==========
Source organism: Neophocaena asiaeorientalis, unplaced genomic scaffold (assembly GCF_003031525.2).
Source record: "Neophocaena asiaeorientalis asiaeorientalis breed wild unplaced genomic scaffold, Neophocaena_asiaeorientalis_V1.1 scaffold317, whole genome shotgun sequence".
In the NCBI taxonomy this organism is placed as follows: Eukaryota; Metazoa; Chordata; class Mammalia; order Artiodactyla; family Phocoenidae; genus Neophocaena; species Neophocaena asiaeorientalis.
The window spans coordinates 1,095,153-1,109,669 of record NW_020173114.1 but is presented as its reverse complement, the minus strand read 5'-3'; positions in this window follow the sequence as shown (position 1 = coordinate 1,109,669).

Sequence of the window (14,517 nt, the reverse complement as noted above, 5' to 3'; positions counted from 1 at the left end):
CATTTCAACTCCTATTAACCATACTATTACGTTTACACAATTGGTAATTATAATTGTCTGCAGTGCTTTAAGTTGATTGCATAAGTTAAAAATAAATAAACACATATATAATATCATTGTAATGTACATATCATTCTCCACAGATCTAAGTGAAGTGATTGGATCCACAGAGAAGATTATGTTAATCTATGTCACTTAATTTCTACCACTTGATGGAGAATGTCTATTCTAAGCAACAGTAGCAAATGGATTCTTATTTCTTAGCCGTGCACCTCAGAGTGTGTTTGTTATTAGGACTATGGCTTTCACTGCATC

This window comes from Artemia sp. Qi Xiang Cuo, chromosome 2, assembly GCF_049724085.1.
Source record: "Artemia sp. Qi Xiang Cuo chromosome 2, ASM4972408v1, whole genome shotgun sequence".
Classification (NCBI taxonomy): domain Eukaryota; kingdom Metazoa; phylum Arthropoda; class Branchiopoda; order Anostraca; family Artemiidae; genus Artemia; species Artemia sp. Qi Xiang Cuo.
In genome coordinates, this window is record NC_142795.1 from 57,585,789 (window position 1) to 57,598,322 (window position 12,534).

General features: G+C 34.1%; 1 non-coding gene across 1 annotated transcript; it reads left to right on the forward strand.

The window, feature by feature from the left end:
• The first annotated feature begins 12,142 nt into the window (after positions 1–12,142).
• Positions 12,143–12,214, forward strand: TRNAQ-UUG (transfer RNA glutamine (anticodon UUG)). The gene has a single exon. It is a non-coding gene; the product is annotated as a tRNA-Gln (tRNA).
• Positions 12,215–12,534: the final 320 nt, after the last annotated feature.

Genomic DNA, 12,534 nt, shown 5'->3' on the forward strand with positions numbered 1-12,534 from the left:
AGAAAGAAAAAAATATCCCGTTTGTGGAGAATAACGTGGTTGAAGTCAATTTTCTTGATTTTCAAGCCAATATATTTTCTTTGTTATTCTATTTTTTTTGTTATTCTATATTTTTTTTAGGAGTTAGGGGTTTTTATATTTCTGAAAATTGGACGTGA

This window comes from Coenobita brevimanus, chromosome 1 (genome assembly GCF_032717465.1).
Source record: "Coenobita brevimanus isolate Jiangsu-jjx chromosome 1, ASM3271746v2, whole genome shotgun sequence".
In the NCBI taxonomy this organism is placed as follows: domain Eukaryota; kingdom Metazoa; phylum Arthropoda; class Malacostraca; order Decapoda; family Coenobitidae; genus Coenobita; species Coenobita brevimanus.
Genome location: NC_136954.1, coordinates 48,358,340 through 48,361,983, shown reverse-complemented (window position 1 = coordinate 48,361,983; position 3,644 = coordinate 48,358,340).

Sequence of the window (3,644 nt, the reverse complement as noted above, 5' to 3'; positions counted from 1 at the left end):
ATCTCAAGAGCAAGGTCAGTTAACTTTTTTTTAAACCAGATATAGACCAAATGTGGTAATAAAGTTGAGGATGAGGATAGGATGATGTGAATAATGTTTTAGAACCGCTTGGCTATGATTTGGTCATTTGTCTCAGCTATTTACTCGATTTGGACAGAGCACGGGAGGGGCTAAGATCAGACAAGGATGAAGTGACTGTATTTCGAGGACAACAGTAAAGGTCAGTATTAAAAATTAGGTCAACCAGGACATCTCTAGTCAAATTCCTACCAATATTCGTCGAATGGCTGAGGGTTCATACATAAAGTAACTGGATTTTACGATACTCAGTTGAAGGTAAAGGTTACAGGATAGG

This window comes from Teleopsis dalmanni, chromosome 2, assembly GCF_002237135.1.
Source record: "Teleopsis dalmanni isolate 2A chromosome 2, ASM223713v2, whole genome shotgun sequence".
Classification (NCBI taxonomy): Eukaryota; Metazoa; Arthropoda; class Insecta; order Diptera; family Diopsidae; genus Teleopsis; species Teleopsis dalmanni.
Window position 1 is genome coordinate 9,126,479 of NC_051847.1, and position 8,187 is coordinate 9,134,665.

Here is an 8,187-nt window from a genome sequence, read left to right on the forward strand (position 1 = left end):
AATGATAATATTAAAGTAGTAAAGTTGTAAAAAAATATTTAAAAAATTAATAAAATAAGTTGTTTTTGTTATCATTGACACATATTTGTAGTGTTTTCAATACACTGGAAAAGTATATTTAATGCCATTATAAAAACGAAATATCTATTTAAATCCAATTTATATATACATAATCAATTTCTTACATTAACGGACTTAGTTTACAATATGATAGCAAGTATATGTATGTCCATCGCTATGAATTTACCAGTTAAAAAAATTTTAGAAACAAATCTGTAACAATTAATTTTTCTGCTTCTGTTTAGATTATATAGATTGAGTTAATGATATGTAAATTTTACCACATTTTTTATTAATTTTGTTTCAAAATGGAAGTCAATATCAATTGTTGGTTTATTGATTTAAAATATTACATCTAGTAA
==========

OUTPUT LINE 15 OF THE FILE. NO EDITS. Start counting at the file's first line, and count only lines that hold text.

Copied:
• Positions 12,215–12,534: the final 320 nt, after the last annotated feature.